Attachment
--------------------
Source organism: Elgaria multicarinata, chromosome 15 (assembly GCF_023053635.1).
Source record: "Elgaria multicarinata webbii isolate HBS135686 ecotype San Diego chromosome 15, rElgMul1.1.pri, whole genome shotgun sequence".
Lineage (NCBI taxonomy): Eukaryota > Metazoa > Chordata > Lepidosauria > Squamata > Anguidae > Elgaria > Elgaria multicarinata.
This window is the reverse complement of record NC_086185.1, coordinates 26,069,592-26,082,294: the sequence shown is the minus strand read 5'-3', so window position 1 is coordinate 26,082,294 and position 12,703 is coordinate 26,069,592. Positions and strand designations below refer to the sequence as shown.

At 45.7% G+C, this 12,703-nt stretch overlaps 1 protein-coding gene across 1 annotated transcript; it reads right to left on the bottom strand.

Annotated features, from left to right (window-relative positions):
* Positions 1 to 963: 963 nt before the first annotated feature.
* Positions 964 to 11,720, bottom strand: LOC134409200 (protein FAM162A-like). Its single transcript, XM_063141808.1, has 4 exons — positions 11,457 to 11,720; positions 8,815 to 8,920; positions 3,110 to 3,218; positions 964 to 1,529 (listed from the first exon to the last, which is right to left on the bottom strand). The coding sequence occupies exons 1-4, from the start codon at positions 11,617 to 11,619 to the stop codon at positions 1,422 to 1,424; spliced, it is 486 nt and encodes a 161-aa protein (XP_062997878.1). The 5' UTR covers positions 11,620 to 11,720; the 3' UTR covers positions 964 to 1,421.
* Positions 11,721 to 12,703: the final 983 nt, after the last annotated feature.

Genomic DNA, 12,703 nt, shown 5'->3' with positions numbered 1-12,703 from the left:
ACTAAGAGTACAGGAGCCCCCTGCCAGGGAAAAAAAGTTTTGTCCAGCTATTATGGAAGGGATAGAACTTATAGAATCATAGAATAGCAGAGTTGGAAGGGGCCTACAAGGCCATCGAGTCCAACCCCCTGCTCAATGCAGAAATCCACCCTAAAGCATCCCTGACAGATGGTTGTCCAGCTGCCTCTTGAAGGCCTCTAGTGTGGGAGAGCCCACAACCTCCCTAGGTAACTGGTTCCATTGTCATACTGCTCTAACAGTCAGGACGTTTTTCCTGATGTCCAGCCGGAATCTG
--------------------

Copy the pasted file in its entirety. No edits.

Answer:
Source organism: Elgaria multicarinata, chromosome 15 (assembly GCF_023053635.1).
Source record: "Elgaria multicarinata webbii isolate HBS135686 ecotype San Diego chromosome 15, rElgMul1.1.pri, whole genome shotgun sequence".
Lineage (NCBI taxonomy): Eukaryota > Metazoa > Chordata > Lepidosauria > Squamata > Anguidae > Elgaria > Elgaria multicarinata.
This window is the reverse complement of record NC_086185.1, coordinates 26,069,592-26,082,294: the sequence shown is the minus strand read 5'-3', so window position 1 is coordinate 26,082,294 and position 12,703 is coordinate 26,069,592. Positions and strand designations below refer to the sequence as shown.

At 45.7% G+C, this 12,703-nt stretch overlaps 1 protein-coding gene across 1 annotated transcript; it reads right to left on the bottom strand.

Annotated features, from left to right (window-relative positions):
* Positions 1 to 963: 963 nt before the first annotated feature.
* Positions 964 to 11,720, bottom strand: LOC134409200 (protein FAM162A-like). Its single transcript, XM_063141808.1, has 4 exons — positions 11,457 to 11,720; positions 8,815 to 8,920; positions 3,110 to 3,218; positions 964 to 1,529 (listed from the first exon to the last, which is right to left on the bottom strand). The coding sequence occupies exons 1-4, from the start codon at positions 11,617 to 11,619 to the stop codon at positions 1,422 to 1,424; spliced, it is 486 nt and encodes a 161-aa protein (XP_062997878.1). The 5' UTR covers positions 11,620 to 11,720; the 3' UTR covers positions 964 to 1,421.
* Positions 11,721 to 12,703: the final 983 nt, after the last annotated feature.

Genomic DNA, 12,703 nt, shown 5'->3' with positions numbered 1-12,703 from the left:
ACTAAGAGTACAGGAGCCCCCTGCCAGGGAAAAAAAGTTTTGTCCAGCTATTATGGAAGGGATAGAACTTATAGAATCATAGAATAGCAGAGTTGGAAGGGGCCTACAAGGCCATCGAGTCCAACCCCCTGCTCAATGCAGAAATCCACCCTAAAGCATCCCTGACAGATGGTTGTCCAGCTGCCTCTTGAAGGCCTCTAGTGTGGGAGAGCCCACAACCTCCCTAGGTAACTGGTTCCATTGTCATACTGCTCTAACAGTCAGGACGTTTTTCCTGATGTCCAGCCGGAATCTG